Looking for RV accidents statistics?
An RV includes all forms of recreational vehicles, like motor homes, camper vans, fifth wheels, and toy haulers. All of these RV types are used for traveling and vacationing across North America. Despite their unique design and fun advantages, they can be really dangerous.
For example, RVs tend to have really bad blind spots and extended braking distances. As a result, RV accidents are all too common. Even more worrisome is the fact that the States don’t require special training or licensure to drive RVs, leading to inexperienced drivers.
To find out more about RV accidents and RV accident statistics, keep reading. In this article, we tell you all the facts you need to know about RV accidents. Let’s dive right in to find out more about these fun yet potentially dangerous forms of transportation.
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RV Accidents Statistics To Know
RV accidents are surprisingly common. Though there are a variety of reasons that contribute to this fact, some of the most common factors include experienced drivers and senior drivers. Since the States do not require special licensure for RVs, many drivers are inexperienced.
“…feel free to use our infographics. Just remember to give us credit.“
Knowing RV accident statistics can make you more knowledgeable. The more knowledgeable you are, the less likely you are going to make the same mistakes as other RV drivers before you. Let’s check out some key RV accident statistics to know.
RV Crash on Freeway Caught on Video >> Check out the video below:
RV Accident Injuries and Fatalities Statistics
The most extensive study about RV accidents was released by the Federal Motor Carrier Safety Administration.
👉 According to this study, over 70,000 people found themselves in RV accidents during 2003. Nine years later, they reported that there were 75,000 injuries because of RV accidents.
These reports show that RV accidents are becoming more common.
👉 In the 2003 study, the 70,000 people were simply involved in RV accidents, not injured. The 2012 report, however, looked at injuries due to the accidents.
👉 Even if every person involved in an RV accident was injured in 2003, it would still mean that 5000 more people were injured in 2012.
👉 Additionally, the Fatality Analysis Reporting System analyzed data between 2000 and 2007.
👉 This analysis found that 212 people died due to RV accidents. That results in an average of 26 deaths a year.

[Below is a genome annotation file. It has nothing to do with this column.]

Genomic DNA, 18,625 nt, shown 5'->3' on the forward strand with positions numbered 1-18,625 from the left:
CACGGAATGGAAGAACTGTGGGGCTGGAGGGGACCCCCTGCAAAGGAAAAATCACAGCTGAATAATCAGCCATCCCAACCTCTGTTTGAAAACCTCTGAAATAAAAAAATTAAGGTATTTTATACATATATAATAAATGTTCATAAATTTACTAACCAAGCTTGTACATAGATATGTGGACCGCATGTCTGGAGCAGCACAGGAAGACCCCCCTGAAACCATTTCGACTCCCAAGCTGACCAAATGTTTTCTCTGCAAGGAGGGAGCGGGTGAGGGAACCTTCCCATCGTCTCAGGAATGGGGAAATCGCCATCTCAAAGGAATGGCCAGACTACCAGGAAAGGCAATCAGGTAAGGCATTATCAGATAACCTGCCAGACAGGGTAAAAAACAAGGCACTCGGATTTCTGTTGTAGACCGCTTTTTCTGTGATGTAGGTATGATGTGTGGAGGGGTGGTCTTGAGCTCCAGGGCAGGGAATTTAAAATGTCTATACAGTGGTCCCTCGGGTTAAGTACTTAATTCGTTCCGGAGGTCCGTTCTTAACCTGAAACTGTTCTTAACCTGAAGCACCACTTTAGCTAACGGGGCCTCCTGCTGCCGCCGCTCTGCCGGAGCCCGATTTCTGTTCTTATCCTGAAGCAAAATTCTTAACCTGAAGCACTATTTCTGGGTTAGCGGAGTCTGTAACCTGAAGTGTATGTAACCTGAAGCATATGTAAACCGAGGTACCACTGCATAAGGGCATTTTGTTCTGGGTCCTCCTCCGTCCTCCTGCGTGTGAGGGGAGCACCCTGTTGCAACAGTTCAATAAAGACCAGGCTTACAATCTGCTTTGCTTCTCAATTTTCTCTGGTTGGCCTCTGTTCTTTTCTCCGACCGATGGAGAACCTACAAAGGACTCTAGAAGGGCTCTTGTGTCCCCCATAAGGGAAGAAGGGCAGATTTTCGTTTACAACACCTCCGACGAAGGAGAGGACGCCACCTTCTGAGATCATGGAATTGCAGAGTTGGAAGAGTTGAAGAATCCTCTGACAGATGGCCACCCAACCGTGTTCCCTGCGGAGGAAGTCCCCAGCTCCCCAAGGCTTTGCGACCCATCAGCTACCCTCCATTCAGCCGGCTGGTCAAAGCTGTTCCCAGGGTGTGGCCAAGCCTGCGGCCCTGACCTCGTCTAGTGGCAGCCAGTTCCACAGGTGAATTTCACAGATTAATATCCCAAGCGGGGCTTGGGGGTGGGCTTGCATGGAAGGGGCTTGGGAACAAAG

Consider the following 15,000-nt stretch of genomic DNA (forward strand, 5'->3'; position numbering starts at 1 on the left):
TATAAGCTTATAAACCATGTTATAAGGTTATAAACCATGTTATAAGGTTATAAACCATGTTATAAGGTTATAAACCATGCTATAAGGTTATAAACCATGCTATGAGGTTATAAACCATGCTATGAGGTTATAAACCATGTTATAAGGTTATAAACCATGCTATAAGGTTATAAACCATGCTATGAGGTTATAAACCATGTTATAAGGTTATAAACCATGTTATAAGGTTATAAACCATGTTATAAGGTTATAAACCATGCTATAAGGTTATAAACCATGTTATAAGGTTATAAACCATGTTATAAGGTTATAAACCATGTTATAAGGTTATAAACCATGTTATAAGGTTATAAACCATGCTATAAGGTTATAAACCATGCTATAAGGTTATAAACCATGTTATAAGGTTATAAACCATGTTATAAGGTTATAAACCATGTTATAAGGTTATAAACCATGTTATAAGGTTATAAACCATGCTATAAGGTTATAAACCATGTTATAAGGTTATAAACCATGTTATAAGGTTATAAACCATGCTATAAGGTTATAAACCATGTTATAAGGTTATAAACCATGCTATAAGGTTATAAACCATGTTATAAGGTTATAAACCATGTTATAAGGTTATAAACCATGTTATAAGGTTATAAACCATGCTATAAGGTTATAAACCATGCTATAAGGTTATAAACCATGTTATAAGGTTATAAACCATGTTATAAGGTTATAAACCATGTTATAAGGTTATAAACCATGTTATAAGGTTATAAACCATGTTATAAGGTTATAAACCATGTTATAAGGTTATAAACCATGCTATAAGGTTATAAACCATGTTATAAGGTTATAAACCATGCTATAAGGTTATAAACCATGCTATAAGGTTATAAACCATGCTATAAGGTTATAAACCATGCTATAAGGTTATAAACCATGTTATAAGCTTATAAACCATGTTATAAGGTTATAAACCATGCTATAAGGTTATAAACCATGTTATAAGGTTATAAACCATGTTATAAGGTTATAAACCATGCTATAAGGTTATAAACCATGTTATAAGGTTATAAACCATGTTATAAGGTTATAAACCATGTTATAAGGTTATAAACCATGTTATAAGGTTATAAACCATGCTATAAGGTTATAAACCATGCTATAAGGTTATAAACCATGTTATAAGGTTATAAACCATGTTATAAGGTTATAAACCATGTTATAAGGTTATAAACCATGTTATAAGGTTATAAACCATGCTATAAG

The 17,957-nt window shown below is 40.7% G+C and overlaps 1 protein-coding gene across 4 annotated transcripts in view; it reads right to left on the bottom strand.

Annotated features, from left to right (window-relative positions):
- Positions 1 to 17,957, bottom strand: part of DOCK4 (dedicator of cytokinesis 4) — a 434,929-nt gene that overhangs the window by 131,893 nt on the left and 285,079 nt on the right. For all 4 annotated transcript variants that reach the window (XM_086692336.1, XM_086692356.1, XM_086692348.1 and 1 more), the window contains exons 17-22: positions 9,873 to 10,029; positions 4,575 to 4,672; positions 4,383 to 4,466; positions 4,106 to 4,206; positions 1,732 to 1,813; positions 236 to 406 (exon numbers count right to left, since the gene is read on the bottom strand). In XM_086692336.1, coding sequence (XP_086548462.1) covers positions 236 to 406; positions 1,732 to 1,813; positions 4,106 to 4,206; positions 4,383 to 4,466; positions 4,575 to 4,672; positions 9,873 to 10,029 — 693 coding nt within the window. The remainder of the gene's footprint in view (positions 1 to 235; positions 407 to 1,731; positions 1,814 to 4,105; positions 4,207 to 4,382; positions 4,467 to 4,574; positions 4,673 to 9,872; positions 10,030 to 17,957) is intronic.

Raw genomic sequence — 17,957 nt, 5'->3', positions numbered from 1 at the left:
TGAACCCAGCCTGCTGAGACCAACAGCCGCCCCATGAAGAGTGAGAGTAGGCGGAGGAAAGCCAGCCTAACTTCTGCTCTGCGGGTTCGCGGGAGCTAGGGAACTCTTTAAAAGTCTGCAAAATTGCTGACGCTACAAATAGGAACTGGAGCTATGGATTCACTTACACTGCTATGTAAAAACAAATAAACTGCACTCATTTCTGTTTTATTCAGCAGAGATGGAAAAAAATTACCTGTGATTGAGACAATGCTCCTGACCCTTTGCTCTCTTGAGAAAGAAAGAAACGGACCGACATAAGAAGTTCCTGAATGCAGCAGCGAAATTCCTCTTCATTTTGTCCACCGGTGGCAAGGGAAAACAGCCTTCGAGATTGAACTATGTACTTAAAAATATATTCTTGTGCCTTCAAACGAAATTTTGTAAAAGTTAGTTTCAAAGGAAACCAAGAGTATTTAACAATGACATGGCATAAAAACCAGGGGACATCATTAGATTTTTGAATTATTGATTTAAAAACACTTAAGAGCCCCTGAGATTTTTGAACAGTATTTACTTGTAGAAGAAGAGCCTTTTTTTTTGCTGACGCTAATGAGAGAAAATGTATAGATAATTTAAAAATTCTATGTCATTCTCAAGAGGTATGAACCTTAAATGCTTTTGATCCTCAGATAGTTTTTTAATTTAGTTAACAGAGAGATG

👉 Interestingly, 26 deaths per year is only about 1/3 of the average fatality rate for all vehicles combined.
The fact that RV fatalities are lower than all vehicle fatalities suggests that RV accidents tend to be less deadly. This could be attributed to the fact that RVs are generally driven slower and are lifted off the ground more.
Additionally, there are far fewer RV accidents than automobile accidents in general.
👉 As of 2021, there are about 6,000,000 car accidents every year in the USA. This is much higher than RV accidents, which shows us that you are more likely to be in a car accident than an RV accident.
One thing that is important to note about these statistics is that they are all based on limited data. Because there is not a standard definition for an RV, it’s difficult to know exact statistics for RVs.
Additionally, most of the data is based on hospitalization and facility data, which does not give a comprehensive look at minor crashes.
Common Causes of RV Accidents
Many RV crashes overlap with the causes of regular car accidents as well. However, RVs’ additional size, reduced visibility, and reduced maneuverability make them more at risk for a crash.
Here is a list of the most common causes of RV accidents:
- Inexperienced drivers
- Senior drivers
- Overtired drivers
- High winds
- Runaway trailers
- Poor turns
- Increased stopping distanced
- Blind spots
Though it is impossible to say exactly how many RV accidents are caused by inexperienced drivers, most studies and reports predict that inexperienced drivers are the number one cause of RV accidents.